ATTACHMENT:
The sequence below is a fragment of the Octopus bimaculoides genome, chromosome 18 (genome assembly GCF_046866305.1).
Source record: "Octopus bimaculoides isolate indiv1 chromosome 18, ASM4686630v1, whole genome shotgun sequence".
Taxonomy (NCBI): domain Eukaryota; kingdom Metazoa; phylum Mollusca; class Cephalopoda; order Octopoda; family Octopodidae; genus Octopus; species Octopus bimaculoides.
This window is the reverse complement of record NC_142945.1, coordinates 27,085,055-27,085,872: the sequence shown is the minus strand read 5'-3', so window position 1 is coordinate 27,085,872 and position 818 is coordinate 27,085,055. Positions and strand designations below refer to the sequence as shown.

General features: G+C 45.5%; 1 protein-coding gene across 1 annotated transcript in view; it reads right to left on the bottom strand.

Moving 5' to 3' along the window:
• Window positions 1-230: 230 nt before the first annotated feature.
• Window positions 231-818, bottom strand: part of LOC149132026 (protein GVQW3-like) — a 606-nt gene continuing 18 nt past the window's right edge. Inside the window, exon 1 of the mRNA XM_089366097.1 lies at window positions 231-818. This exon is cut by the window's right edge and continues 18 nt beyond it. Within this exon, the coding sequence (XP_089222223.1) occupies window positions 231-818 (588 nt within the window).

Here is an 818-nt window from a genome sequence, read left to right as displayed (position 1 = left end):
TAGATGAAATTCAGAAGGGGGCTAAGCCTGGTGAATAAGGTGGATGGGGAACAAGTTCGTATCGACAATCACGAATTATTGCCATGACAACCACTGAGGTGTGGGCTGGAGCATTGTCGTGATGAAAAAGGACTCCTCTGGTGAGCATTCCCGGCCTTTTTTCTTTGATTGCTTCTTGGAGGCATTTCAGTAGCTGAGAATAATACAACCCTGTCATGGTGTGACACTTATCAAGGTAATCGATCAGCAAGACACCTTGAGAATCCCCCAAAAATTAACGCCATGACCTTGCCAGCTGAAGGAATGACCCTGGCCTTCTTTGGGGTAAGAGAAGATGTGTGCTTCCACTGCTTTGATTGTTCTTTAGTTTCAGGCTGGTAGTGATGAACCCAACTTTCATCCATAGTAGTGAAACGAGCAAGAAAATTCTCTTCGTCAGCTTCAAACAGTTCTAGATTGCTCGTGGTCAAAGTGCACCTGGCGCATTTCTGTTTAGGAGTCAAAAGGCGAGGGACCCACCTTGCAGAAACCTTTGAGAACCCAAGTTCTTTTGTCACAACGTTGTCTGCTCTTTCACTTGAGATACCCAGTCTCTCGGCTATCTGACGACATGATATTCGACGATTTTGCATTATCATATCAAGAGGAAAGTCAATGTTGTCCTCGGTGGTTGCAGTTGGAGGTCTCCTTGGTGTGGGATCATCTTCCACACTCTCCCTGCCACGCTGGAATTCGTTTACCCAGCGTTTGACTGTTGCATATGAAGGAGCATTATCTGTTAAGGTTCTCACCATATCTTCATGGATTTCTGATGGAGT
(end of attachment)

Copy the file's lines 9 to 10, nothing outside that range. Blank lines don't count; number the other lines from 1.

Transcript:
Here is an 818-nt window from a genome sequence, read left to right as displayed (position 1 = left end):
TAGATGAAATTCAGAAGGGGGCTAAGCCTGGTGAATAAGGTGGATGGGGAACAAGTTCGTATCGACAATCACGAATTATTGCCATGACAACCACTGAGGTGTGGGCTGGAGCATTGTCGTGATGAAAAAGGACTCCTCTGGTGAGCATTCCCGGCCTTTTTTCTTTGATTGCTTCTTGGAGGCATTTCAGTAGCTGAGAATAATACAACCCTGTCATGGTGTGACACTTATCAAGGTAATCGATCAGCAAGACACCTTGAGAATCCCCCAAAAATTAACGCCATGACCTTGCCAGCTGAAGGAATGACCCTGGCCTTCTTTGGGGTAAGAGAAGATGTGTGCTTCCACTGCTTTGATTGTTCTTTAGTTTCAGGCTGGTAGTGATGAACCCAACTTTCATCCATAGTAGTGAAACGAGCAAGAAAATTCTCTTCGTCAGCTTCAAACAGTTCTAGATTGCTCGTGGTCAAAGTGCACCTGGCGCATTTCTGTTTAGGAGTCAAAAGGCGAGGGACCCACCTTGCAGAAACCTTTGAGAACCCAAGTTCTTTTGTCACAACGTTGTCTGCTCTTTCACTTGAGATACCCAGTCTCTCGGCTATCTGACGACATGATATTCGACGATTTTGCATTATCATATCAAGAGGAAAGTCAATGTTGTCCTCGGTGGTTGCAGTTGGAGGTCTCCTTGGTGTGGGATCATCTTCCACACTCTCCCTGCCACGCTGGAATTCGTTTACCCAGCGTTTGACTGTTGCATATGAAGGAGCATTATCTGTTAAGGTTCTCACCATATCTTCATGGATTTCTGATGGAGT